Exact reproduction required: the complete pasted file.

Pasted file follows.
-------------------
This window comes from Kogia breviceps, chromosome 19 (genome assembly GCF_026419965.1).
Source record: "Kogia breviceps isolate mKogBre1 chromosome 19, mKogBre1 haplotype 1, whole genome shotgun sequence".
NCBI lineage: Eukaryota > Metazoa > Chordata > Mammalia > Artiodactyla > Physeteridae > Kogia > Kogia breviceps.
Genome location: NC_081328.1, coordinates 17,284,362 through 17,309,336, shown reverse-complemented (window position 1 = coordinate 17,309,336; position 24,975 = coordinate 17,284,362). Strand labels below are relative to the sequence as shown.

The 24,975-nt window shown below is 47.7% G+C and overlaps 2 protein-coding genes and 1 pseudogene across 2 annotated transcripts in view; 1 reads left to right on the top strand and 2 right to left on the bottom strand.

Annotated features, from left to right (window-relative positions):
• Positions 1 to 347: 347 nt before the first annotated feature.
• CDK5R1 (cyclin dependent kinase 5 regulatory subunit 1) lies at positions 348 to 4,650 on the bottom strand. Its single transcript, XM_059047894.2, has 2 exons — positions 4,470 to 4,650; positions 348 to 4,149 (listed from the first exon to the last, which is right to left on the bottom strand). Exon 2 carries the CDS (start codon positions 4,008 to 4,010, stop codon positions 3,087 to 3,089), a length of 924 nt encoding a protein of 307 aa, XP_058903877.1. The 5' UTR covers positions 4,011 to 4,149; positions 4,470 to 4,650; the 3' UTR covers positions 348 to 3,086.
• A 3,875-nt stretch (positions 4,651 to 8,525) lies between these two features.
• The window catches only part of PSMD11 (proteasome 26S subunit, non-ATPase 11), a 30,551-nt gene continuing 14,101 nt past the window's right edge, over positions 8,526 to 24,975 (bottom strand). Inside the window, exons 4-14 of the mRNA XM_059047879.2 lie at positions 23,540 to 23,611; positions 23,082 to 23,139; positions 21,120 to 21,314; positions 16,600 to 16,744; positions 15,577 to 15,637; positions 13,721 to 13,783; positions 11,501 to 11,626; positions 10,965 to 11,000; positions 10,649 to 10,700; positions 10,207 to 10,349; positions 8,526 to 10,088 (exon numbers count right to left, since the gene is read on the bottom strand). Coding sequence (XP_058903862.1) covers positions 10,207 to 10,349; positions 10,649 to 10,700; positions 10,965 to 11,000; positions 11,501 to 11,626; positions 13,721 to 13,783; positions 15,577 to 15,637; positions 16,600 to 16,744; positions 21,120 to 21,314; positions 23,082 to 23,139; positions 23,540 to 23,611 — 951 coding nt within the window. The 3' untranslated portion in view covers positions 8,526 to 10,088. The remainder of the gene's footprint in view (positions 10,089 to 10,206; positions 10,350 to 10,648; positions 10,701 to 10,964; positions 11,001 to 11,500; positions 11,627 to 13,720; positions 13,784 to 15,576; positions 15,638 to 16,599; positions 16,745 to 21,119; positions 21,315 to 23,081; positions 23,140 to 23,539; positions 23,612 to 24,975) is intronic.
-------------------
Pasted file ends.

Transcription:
This window comes from Kogia breviceps, chromosome 19 (genome assembly GCF_026419965.1).
Source record: "Kogia breviceps isolate mKogBre1 chromosome 19, mKogBre1 haplotype 1, whole genome shotgun sequence".
NCBI lineage: Eukaryota > Metazoa > Chordata > Mammalia > Artiodactyla > Physeteridae > Kogia > Kogia breviceps.
Genome location: NC_081328.1, coordinates 17,284,362 through 17,309,336, shown reverse-complemented (window position 1 = coordinate 17,309,336; position 24,975 = coordinate 17,284,362). Strand labels below are relative to the sequence as shown.

The 24,975-nt window shown below is 47.7% G+C and overlaps 2 protein-coding genes and 1 pseudogene across 2 annotated transcripts in view; 1 reads left to right on the top strand and 2 right to left on the bottom strand.

Annotated features, from left to right (window-relative positions):
• Positions 1 to 347: 347 nt before the first annotated feature.
• CDK5R1 (cyclin dependent kinase 5 regulatory subunit 1) lies at positions 348 to 4,650 on the bottom strand. Its single transcript, XM_059047894.2, has 2 exons — positions 4,470 to 4,650; positions 348 to 4,149 (listed from the first exon to the last, which is right to left on the bottom strand). Exon 2 carries the CDS (start codon positions 4,008 to 4,010, stop codon positions 3,087 to 3,089), a length of 924 nt encoding a protein of 307 aa, XP_058903877.1. The 5' UTR covers positions 4,011 to 4,149; positions 4,470 to 4,650; the 3' UTR covers positions 348 to 3,086.
• A 3,875-nt stretch (positions 4,651 to 8,525) lies between these two features.
• The window catches only part of PSMD11 (proteasome 26S subunit, non-ATPase 11), a 30,551-nt gene continuing 14,101 nt past the window's right edge, over positions 8,526 to 24,975 (bottom strand). Inside the window, exons 4-14 of the mRNA XM_059047879.2 lie at positions 23,540 to 23,611; positions 23,082 to 23,139; positions 21,120 to 21,314; positions 16,600 to 16,744; positions 15,577 to 15,637; positions 13,721 to 13,783; positions 11,501 to 11,626; positions 10,965 to 11,000; positions 10,649 to 10,700; positions 10,207 to 10,349; positions 8,526 to 10,088 (exon numbers count right to left, since the gene is read on the bottom strand). Coding sequence (XP_058903862.1) covers positions 10,207 to 10,349; positions 10,649 to 10,700; positions 10,965 to 11,000; positions 11,501 to 11,626; positions 13,721 to 13,783; positions 15,577 to 15,637; positions 16,600 to 16,744; positions 21,120 to 21,314; positions 23,082 to 23,139; positions 23,540 to 23,611 — 951 coding nt within the window. The 3' untranslated portion in view covers positions 8,526 to 10,088. The remainder of the gene's footprint in view (positions 10,089 to 10,206; positions 10,350 to 10,648; positions 10,701 to 10,964; positions 11,001 to 11,500; positions 11,627 to 13,720; positions 13,784 to 15,576; positions 15,638 to 16,599; positions 16,745 to 21,119; positions 21,315 to 23,081; positions 23,140 to 23,539; positions 23,612 to 24,975) is intronic.